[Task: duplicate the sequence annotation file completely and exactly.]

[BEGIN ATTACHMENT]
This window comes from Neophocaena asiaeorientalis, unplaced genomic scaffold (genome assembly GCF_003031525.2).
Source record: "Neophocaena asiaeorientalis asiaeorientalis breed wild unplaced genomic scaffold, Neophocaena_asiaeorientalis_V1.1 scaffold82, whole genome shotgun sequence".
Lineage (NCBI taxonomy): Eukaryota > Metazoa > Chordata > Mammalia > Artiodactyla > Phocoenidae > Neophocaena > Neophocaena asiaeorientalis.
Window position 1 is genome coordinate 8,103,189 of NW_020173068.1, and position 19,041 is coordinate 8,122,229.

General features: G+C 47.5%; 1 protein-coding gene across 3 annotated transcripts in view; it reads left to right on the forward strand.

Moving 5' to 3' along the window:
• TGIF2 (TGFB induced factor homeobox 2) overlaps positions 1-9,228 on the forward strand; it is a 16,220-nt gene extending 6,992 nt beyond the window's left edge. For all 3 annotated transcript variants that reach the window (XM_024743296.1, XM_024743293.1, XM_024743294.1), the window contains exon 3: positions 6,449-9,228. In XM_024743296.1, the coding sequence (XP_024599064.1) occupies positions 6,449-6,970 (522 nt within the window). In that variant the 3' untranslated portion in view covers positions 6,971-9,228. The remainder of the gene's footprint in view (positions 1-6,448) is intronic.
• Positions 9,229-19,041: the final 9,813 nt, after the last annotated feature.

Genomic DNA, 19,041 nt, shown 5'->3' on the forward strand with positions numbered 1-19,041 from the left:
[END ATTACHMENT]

This window comes from Neophocaena asiaeorientalis, unplaced genomic scaffold (genome assembly GCF_003031525.2).
Source record: "Neophocaena asiaeorientalis asiaeorientalis breed wild unplaced genomic scaffold, Neophocaena_asiaeorientalis_V1.1 scaffold82, whole genome shotgun sequence".
Lineage (NCBI taxonomy): Eukaryota > Metazoa > Chordata > Mammalia > Artiodactyla > Phocoenidae > Neophocaena > Neophocaena asiaeorientalis.
Window position 1 is genome coordinate 8,103,189 of NW_020173068.1, and position 19,041 is coordinate 8,122,229.

General features: G+C 47.5%; 1 protein-coding gene across 3 annotated transcripts in view; it reads left to right on the forward strand.

Moving 5' to 3' along the window:
• TGIF2 (TGFB induced factor homeobox 2) overlaps positions 1-9,228 on the forward strand; it is a 16,220-nt gene extending 6,992 nt beyond the window's left edge. For all 3 annotated transcript variants that reach the window (XM_024743296.1, XM_024743293.1, XM_024743294.1), the window contains exon 3: positions 6,449-9,228. In XM_024743296.1, the coding sequence (XP_024599064.1) occupies positions 6,449-6,970 (522 nt within the window). In that variant the 3' untranslated portion in view covers positions 6,971-9,228. The remainder of the gene's footprint in view (positions 1-6,448) is intronic.
• Positions 9,229-19,041: the final 9,813 nt, after the last annotated feature.

Genomic DNA, 19,041 nt, shown 5'->3' on the forward strand with positions numbered 1-19,041 from the left: